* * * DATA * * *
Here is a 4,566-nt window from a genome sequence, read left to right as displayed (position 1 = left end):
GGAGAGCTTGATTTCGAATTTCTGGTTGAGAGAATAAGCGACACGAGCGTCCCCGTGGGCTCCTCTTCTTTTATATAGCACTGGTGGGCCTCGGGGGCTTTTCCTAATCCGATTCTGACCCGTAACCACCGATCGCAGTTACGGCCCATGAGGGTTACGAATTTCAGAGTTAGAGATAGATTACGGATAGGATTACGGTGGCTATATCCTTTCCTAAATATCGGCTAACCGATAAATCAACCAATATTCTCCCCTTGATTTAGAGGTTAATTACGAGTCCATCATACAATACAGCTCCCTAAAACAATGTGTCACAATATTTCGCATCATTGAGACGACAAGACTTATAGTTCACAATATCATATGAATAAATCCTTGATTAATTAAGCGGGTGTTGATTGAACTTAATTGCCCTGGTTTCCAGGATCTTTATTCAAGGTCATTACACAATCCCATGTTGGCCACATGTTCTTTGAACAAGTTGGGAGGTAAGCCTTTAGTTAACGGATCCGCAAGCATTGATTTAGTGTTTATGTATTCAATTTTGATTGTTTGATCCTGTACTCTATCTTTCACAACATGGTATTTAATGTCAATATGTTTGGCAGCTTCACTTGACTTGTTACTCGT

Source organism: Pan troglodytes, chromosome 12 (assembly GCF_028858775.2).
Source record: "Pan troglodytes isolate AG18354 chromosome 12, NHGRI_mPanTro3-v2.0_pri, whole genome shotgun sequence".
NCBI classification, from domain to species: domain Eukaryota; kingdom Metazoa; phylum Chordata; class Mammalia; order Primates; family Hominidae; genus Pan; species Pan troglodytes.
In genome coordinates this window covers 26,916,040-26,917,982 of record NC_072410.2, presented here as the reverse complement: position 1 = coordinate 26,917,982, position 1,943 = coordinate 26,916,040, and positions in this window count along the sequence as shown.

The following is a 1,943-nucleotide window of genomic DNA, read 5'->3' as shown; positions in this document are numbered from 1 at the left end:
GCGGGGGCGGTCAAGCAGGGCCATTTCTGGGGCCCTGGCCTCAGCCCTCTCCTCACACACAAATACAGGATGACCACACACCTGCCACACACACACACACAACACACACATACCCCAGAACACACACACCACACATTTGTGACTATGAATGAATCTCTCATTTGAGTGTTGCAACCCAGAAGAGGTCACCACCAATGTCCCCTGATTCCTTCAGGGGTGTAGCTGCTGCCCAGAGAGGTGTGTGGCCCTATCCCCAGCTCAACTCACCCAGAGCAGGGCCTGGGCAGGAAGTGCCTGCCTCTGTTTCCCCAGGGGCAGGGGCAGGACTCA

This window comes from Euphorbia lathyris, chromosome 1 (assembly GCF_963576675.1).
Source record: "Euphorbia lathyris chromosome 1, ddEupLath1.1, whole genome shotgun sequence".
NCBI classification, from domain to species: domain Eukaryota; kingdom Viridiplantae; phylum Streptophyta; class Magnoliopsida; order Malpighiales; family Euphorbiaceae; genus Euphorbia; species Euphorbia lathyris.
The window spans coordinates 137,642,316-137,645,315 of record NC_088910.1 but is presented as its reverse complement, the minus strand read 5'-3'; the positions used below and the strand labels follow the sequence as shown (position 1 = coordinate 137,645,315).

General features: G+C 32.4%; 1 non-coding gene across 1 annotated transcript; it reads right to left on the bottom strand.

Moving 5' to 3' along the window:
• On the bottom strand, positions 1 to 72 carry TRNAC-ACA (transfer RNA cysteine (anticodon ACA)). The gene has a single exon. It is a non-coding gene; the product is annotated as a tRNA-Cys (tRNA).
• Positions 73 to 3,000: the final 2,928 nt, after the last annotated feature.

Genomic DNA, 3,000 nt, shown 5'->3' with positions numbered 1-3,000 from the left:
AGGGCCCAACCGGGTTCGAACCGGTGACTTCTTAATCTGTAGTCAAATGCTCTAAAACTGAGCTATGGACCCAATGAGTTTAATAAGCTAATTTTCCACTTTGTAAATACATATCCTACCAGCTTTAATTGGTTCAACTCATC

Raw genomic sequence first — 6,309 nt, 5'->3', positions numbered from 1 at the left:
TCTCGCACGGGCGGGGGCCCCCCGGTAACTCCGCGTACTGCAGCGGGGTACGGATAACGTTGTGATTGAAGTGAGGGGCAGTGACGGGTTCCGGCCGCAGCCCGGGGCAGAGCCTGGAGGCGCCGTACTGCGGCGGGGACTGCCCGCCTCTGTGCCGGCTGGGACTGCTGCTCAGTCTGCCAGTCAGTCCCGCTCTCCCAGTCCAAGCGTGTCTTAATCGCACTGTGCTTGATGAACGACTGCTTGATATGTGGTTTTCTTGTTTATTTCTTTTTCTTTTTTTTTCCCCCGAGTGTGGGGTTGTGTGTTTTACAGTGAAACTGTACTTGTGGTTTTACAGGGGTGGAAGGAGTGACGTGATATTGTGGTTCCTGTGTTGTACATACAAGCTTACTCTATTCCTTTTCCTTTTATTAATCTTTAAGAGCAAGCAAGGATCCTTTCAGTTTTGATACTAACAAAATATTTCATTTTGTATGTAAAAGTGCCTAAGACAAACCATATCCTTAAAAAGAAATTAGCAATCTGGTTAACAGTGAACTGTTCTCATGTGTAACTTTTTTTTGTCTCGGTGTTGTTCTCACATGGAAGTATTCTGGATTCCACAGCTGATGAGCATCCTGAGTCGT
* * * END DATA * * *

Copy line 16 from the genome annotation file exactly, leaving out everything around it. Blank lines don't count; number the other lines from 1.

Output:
• Positions 73 to 3,000: the final 2,928 nt, after the last annotated feature.